Tuesday, January 6, 2015

2015 - A Year of Pilgrimages

Happy New Year y'all. It's been a long time since I wrote. I have had lots of deadlines and things to finish. In between I tried to keep a clear head and refresh myself.  I indulged in something over the holidays that has gotten me inspired to do something similar here on home turf.

Recently, PBS hosted a program called Sacred Journeys. The host Bruce Feiler, reported on six major pilgrimages - Jerusalem in Israel, The Hajj in Saudia Arabia, Shikoku in Japan, Lourdes in France, Kumbh Mela in India and Osun-Osogbo in West Africa. They were amazing, stirring and moving reports. Less travel log and more spiritual seeker material. I highly recommend them -- you can stream them here on www.pbs.org.

This got me thinking - in six days, I will be a Mambo Asogwe for a dozen years. Yes, for more than a decade, I have held the asson, held fets, written a book, designed a tarot and hosted kanzos. I need something to get me through the next 12 years, something to inspire me to even greater heights. Well, at least get me through this year's schedule of fets and services.

When the PBS program aired, I watched with deep longing and a little teary eyed, as the pilgrims climbed the hills of Japan and waded into the Ganges. What could I do from this little corner of the world? I'd love to travel to any of the above destinations, the budget is just not there right now. The houmfort is like a ship that needs 24/7 maintenance. That's what happens when you live in a 100 year old house: it needs attention. Constantly. When a weekend comes around, it means fixing, patching, painting, shoring up, tearing down or nailing together. Last weekend, we didn't do any of this, and the Oungan and I kept waiting for something to give. Or break. Or creak, crack and groan. Thankfully, none of that happened, but it will. You can bet on it.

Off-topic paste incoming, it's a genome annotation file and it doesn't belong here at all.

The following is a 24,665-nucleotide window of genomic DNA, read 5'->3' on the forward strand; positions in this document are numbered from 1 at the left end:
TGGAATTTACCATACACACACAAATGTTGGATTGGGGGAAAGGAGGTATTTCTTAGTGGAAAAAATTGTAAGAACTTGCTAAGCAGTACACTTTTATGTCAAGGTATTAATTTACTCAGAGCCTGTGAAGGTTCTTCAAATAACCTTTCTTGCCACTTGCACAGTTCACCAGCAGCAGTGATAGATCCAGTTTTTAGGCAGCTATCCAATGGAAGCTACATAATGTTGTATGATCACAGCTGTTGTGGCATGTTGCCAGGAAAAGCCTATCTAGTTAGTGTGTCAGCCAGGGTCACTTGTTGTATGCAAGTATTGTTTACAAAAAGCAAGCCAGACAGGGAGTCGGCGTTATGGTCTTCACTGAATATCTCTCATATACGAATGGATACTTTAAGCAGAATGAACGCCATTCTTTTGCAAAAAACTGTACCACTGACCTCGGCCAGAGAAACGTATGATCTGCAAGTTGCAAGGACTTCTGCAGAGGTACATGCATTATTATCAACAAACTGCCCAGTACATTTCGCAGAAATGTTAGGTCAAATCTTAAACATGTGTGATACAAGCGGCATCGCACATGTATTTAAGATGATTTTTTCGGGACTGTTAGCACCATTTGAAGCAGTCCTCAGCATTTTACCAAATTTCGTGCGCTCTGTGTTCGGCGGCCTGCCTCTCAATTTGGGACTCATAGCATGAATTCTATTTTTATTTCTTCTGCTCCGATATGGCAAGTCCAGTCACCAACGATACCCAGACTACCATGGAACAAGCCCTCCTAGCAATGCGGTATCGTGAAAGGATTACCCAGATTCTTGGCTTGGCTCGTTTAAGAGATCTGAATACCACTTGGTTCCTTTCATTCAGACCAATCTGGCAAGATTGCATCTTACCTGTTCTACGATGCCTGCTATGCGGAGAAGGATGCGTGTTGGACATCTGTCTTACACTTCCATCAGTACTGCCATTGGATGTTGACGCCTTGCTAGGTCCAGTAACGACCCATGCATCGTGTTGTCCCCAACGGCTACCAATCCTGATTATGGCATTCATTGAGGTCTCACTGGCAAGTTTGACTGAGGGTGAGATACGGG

So I thought maybe I could find a way to do a pilgrimage here. Maybe a month of them or even better yet, a year of pilgrimages. I will seek out the magical, mystical locations that are around this area. I will keep to no more than a four hour drive. That will get me as far north as NYC (so I can pilgrimage to the Dendur Temple at the Metropolitan Museum of Art.) It'll get me south to the National Shrine of the Immaculate Conception and west to the Shrine of St. Anthony in Pittsburgh. Along the way, I'll blog about the places I go and what I get out of my journeys.

Bruce Feiler, the NY Times writer who hosted the program, says there are six stages that characterize every pilgrimage.

 It begins with the Call to finding meaning in this crazy world. Then there is Separation from the familiar. The Journey is the meat of the trip; actually traveling to the place you want to visit. Contemplation marks the way you go into the sacred place. Encounter is what happens when you are there. And finally, the Return where you try to hang onto some of the numinous quality you encountered.

I remember my first pilgrimage to Haiti's Sodo falls. We hit every point on the above list. I was compelled to visit, even though we were rushing to get in everything I wanted to do on a 6 day itinerary. Even our host was aghast, but she got us there. The Separation from the familiar was made very clear when she packed three rolls of toilet tissue for us. The Journey was not for the faint of heart or body. We had to make a back breaking ride to the foot of the mountains, then climb Goat Mountain to the village of Sodo. Once on top, we had to wade through the Artibonite River, climb down a very steep, narrow path and  pass over a rickety set of stairs before entering the grotto of the falls themselves.  But our reward was the icy electric kiss of the water in 100 degree heat. It was very much a sacred journey. I sat in Contemplation for an hour, letting the water pound down on me, clearing my head and taking my breath away. Returning to Port au Prince, I carried four liters of the water home (yup, back up the path, through the river and down the mountain. I was also younger...), to use in Lave Tets and in our Danbala basin. I have half a liter left. It's time to return.

I don't know if I can find anything like that here, but I am willing to try. I need to try, actually, And I'll keep you posted on how I do. Ayibobo.

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